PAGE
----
Here’s something you probably didn’t know about ramen, the popular go-to meal for college students, people with limited time, and those on a tight budget: that brick of dried noodles is supposed to be two servings.
Many versions and brands of ramen noodles are available. There are those that come in the familiar brick with the little seasoning packet. Some come in a Styrofoam cup — just add hot water and voila, instant meal. Or, there’s the version that cooks in a “convenient microwavable tray,” which is plastic, and comes with “hearty vegetables and seasonings.”
Most ramen meals score between 8 and 10 on the Environmental Working Group’s (EWG’s) Food Scores website. EWG’s Food Scores is a database created to help consumers make healthier, greener food choices. It has ratings for more than 80,000 products based on nutrition, ingredient concerns, and processing. A rating of 1 is best, 10 is worst.
What’s so bad about these unassuming packages of noodles that come in brightly colored wrappers with an amazing array of flavors? Let’s start with the ingredients list. Without exception, the first ingredient is wheat flour, and the second is vegetable oil. For the most part, these so-called meals are nearly devoid of nutritional value.
They are also high in total fat and saturated fat, and their sodium content is over the top. Often, salt is the third ingredient. Many have 33 percent of the recommended intake of sodium per serving. If you’re like most people, you eat the entire package, and if you use the whole seasoning packet you’re getting a whopping 66 percent of the recommended upper limit for sodium intake in one sitting.
Ramen is also a highly processed food. By now, most everyone has heard the advice to stay away from manufactured foods as much as possible. Highly processed foods require very little digestion, resulting in a rapid rise in blood sugar, typically followed by a brain-numbing crash.
Additionally, highly processed foods — and ramen is no exception — are loaded with fake flavors from chemicals including MSG, along with preservatives, anti-caking agents, artificial coloring, and ingredients like soy, wheat, and sugar that may be genetically altered.
Some ramen kits advertise themselves as “meals” because they contain a few bits of dehydrated vegetables and maybe some powered chicken meat. But when it comes down to it, a meal of ramen is not much more than a dose of highly processed carbohydrates, fat, and salt. Plus, if you’re eating the whole two-serving package, you may be consuming nearly 400 calories for almost no nutritional benefit.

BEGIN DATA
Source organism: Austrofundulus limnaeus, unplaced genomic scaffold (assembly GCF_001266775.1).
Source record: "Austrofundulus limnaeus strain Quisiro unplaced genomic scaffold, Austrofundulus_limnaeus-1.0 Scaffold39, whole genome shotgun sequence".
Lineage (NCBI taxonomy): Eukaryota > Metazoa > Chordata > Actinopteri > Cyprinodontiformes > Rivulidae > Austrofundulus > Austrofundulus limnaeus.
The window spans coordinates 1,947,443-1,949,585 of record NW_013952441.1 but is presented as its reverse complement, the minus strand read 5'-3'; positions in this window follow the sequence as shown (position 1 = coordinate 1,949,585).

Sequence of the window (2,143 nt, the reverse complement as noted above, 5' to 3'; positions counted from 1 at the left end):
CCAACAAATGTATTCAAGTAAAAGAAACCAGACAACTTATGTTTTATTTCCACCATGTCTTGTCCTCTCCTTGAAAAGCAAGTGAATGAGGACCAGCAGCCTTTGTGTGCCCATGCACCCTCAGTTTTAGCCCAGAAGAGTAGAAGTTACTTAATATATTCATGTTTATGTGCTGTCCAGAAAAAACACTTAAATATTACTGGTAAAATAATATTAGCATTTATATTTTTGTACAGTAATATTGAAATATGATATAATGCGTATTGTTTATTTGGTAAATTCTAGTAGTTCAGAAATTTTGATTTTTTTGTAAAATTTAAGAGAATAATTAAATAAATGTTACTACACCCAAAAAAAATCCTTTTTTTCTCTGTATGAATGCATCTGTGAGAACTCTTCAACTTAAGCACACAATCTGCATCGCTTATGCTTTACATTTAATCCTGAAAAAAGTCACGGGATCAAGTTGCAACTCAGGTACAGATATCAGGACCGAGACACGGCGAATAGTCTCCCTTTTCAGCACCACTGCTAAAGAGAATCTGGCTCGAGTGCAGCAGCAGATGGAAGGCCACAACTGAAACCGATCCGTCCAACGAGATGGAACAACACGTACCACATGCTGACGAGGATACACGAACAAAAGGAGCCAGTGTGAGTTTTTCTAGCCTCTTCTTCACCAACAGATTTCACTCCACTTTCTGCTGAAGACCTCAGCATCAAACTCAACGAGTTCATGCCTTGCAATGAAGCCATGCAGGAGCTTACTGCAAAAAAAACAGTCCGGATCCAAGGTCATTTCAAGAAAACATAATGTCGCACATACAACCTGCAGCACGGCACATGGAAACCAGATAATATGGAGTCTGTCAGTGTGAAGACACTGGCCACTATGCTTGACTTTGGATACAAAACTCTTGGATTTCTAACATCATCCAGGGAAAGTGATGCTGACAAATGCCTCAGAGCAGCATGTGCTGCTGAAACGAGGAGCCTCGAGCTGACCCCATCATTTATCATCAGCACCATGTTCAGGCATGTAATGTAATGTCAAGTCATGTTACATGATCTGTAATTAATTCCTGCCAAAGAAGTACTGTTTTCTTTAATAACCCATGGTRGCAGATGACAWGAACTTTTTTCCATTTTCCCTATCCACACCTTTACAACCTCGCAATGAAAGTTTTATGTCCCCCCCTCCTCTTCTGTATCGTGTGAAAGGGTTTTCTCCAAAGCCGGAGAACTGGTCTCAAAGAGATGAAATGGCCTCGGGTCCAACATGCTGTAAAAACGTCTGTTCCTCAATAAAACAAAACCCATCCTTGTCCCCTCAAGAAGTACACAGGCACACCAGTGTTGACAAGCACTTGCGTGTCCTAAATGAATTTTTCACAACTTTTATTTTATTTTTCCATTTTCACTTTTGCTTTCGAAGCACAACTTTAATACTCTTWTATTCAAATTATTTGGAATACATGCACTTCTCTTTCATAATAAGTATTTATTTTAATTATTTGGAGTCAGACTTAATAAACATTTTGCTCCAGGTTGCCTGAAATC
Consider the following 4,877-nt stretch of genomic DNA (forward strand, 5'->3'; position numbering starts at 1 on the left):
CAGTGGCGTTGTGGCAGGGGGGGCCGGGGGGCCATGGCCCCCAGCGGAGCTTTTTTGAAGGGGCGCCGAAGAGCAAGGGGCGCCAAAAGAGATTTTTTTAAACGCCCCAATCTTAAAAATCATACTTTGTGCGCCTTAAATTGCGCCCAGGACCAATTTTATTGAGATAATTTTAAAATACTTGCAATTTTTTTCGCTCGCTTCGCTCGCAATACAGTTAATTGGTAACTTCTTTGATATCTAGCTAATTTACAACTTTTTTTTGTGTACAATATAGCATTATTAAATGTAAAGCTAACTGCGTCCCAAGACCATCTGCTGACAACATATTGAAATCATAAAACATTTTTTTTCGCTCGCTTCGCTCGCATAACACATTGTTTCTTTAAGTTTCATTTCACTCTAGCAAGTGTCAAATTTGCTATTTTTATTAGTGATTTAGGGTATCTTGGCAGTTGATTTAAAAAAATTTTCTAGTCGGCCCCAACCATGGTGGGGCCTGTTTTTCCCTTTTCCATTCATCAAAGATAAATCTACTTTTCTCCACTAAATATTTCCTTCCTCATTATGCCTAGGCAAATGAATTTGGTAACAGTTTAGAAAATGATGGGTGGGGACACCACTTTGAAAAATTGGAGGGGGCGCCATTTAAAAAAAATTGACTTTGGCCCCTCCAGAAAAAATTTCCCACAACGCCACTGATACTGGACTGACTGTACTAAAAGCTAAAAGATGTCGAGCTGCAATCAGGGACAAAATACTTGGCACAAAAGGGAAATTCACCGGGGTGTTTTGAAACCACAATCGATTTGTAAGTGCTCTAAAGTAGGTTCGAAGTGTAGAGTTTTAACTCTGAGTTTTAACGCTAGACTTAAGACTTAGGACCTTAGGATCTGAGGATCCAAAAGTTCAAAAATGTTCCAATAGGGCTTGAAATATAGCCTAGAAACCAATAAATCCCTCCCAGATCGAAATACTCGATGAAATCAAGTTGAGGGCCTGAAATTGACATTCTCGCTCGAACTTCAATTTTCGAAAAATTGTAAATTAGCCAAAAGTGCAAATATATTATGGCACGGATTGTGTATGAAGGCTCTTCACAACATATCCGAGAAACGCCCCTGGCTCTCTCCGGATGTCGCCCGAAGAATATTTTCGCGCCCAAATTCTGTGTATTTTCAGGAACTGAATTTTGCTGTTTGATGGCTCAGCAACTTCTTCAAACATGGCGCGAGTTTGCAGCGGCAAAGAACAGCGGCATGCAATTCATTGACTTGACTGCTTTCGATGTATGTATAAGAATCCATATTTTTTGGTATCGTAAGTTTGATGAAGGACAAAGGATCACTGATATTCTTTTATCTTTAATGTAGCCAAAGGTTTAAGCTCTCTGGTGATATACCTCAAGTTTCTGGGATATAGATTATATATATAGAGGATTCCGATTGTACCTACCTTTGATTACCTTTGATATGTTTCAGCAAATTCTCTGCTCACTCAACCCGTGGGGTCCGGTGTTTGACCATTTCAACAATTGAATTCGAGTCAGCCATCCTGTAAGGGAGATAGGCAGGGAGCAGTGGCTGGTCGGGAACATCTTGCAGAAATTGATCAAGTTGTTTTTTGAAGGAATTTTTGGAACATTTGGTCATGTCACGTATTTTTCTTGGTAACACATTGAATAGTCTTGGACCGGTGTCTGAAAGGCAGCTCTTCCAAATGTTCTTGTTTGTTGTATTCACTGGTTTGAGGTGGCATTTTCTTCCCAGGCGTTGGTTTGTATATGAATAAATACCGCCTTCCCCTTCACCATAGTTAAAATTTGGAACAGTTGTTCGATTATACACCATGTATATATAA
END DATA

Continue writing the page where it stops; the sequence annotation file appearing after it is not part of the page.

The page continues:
If you’re going to consume those calories, why not make sure you’re getting the recommended amount of protein (ramen contains a little), fiber so you stay full, vitamins and other nutrients that come from fresh fruits and vegetables, and some healthy fat rather than the saturated variety found in instant noodles?
One study of instant noodle consumption in South Korea showed that women who ate ramen more than twice a week had a higher incidence of metabolic syndrome and abdominal obesity. The same was not true for men who ate the same amount. South Koreans ate 3.4 billion packages of ramen in 2010, making them the largest consumers of instant noodles in the world.
More research is needed, but investigators think the effects in women may be partly due to chemicals in the Styrofoam packaging ramen often comes in. Styrofoam is known to contain bisphenol A (BPA), which has been shown to mimic estrogen and interfere with the body’s natural ability to regulate weight, among other things.
Some other brands of ramen come in microwavable plastic containers. Research is ongoing, but some has shown that just storing food in plastic containers increases exposure to harmful chemicals. Other research has indicated that cooking food in plastic causes it to leach chemicals into food. On the other hand, food packaging is approved by the USDA for specific uses. If a package indicates it’s safe for microwave use, it has been approved by the USDA for that use, and any chemicals that are leached are at or below USDA’s acceptable levels.
If you just can’t give up your noodle fix, you can at least make it better for you. Start by minimizing how often you eat instant noodles and consider it a treat rather than a staple. When you do eat ramen, just use half of the seasoning packet to reduce your sodium consumption.
Switch to a healthier version. There are brands of instant noodles that are organic and made with non-GMO flour, have minimal ingredients, reasonable amounts of sodium, and no fat. If you don’t find a healthier variety in your store, search online for “organic ramen noodles.” They’re a little more expensive, but at under $2 a package, they’re still a pretty good value.
However, organic varieties are still high in carbohydrates and don’t really have any more nutritional value than the less healthy varieties. You can improve this by adding some protein, maybe a little leftover chicken or pork, and fresh or frozen vegetables to the noodles and broth.
If instant noodles are a regular part of your diet, you’ll be doing yourself a favor by finding a healthier option for your go-to meal.
June 01, 2015
Janet O’Dell, RN